Illustrator Julie Flett brings light to a dark period of history

How do you make pictures for a book about life in residential schools kid-friendly? And how do you bring that lightness to a difficult and dark period of history? That's what Julie Flett had to figure out.
Julie Flett is the illustrator of When We Were Alone which won a Governor General's Literary Award.

How do you make pictures for a book about life in residential schools kid-friendly? And how do you bring that lightness to a difficult and dark period of history? That's something Julie Flett had to figure out. 

She is the award-winning illustrator behind the children's book When We Were Alone. That book, written by David Alexander Robertson, recently won the 2017 Governor General's award for young people's literature. 

Flett, who was too busy with other work at the time, initially passed on the project. She quickly changed her mind when she read the manuscript.

"I read the manuscript and I thought, 'This is an important story. I need to work on this,'" Flett said.

The story recounts one woman's experiences in residential school, including having her braids cut off.

A child has her braid cut off at residential school in When We Were Alone, illustrated by Julie Flett. (supplied)

Flett, who lives in Vancouver, had never met Robertson, a Winnipegger, in person before agreeing to work on the book. They met over Skype in 2015 and read the story to each other. Tears flowed, she said.

"I remember asking David how were we going to read the story to children if we can't read it without crying. It was that initial reading, when we were both connecting to the story on a personal level, in an intimate way. It was a responsibility that I didn't take lightly," Flett said.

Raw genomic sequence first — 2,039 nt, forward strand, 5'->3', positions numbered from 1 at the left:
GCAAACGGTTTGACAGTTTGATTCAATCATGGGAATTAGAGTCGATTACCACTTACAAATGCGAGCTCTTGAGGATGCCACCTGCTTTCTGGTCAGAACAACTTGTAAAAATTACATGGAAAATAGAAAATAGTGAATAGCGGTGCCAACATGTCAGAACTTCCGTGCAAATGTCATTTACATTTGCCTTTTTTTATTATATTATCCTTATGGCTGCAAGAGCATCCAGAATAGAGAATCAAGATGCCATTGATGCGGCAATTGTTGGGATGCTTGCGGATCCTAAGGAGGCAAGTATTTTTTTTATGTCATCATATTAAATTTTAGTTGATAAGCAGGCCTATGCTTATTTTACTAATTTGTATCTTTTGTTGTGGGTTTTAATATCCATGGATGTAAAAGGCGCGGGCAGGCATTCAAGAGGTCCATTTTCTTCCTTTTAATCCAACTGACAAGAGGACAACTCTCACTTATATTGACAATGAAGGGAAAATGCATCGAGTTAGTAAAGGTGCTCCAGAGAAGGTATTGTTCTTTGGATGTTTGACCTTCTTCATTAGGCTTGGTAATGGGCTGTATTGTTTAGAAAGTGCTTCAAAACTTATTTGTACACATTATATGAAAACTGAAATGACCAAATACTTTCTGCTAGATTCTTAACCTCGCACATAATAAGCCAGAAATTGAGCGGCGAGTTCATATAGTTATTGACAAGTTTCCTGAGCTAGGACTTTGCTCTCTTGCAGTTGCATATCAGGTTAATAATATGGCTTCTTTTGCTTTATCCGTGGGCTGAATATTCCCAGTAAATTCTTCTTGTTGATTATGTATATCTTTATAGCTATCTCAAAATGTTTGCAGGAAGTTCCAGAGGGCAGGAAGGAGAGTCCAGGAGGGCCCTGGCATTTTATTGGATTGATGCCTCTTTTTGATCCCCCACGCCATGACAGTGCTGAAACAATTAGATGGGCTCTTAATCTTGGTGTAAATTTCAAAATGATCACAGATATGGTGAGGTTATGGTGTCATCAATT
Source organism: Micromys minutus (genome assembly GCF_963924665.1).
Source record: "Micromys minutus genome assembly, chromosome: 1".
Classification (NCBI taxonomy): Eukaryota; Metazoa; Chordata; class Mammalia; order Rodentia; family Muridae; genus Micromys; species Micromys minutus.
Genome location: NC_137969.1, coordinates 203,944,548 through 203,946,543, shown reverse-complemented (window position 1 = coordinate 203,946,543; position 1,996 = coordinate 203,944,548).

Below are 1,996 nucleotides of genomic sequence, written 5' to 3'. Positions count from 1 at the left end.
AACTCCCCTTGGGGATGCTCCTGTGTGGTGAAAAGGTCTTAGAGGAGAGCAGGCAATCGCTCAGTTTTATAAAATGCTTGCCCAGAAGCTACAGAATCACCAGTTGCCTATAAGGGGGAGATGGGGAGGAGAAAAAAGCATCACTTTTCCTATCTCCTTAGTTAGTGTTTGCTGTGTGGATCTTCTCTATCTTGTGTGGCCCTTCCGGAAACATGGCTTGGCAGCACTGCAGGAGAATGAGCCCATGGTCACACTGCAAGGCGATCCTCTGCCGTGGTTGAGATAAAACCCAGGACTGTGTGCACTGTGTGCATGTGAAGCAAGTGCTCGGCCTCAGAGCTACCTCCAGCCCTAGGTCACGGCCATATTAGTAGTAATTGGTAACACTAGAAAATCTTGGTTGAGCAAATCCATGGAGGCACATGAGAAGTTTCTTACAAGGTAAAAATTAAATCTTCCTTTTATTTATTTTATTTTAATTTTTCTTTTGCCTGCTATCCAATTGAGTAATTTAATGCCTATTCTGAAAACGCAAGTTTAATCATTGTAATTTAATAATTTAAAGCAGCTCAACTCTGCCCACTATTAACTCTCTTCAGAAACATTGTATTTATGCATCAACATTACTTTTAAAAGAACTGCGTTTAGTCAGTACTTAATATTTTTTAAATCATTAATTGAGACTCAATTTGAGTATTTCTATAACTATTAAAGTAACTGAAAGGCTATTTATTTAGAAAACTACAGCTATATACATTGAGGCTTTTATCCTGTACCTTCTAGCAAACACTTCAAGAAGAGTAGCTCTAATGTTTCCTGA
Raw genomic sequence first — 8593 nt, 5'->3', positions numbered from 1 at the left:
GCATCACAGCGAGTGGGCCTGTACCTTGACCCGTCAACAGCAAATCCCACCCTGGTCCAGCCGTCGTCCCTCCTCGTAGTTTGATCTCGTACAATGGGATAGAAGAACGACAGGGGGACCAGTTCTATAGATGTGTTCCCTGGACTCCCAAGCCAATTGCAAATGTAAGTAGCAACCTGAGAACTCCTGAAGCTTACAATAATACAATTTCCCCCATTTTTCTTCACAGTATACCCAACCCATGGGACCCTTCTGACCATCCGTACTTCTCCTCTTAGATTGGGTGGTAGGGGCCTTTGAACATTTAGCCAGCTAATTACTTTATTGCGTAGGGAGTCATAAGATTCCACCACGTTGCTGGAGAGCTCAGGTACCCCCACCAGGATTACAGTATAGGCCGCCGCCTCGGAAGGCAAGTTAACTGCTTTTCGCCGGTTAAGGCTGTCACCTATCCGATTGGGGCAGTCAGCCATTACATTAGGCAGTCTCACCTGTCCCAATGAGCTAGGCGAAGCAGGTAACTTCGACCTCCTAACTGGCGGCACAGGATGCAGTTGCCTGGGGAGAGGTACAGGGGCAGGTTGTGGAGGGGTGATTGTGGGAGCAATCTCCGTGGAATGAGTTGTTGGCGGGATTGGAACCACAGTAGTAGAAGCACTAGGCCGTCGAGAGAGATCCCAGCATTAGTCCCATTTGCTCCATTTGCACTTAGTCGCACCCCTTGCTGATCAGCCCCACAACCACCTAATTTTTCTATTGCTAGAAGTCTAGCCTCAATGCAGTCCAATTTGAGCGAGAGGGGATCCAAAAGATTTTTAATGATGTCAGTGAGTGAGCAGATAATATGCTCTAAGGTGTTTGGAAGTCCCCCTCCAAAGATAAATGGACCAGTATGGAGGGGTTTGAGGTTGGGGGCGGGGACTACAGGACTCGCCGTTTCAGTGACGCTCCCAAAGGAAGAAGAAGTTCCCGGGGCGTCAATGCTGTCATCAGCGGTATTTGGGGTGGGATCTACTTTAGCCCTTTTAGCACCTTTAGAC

She began creating illustrations, using pencils and pastels, and computer-aided collage, to complement Robertson's words.

When We Were Alone jumps from past to present as the woman, now a grandmother, recalls her life in school. Flett tried to draw all the past sections first but abandoned that strategy because the "emotional tone" of the children in the residential school setting was too taxing, she said.

Instead, she illustrated the book in the order it was written. 
Julie Flett also illustrated A Day With Yayah. (Tradewind Books)

The page depicting her haircut at residential school was the hardest to work on, she said. In it, a non-Indigenous teacher cuts a young girl's hair. A shorn braid lays on the floor as a girl sits with her feet pushed together.

Flett tried to capture the girl's vulnerability in that moment. "I found myself having to work and rework this image so that it was sensitive enough for children," she said. "I tried to draw it in a truthful way but in a sensitive way."

That truth and sensitivity in Flett's work has made her a sought-after illustrator. 

She has illustrated more than a dozen books, including two recent releases A Day With Yayah and Black Bear, Red Fox; Colours in Cree.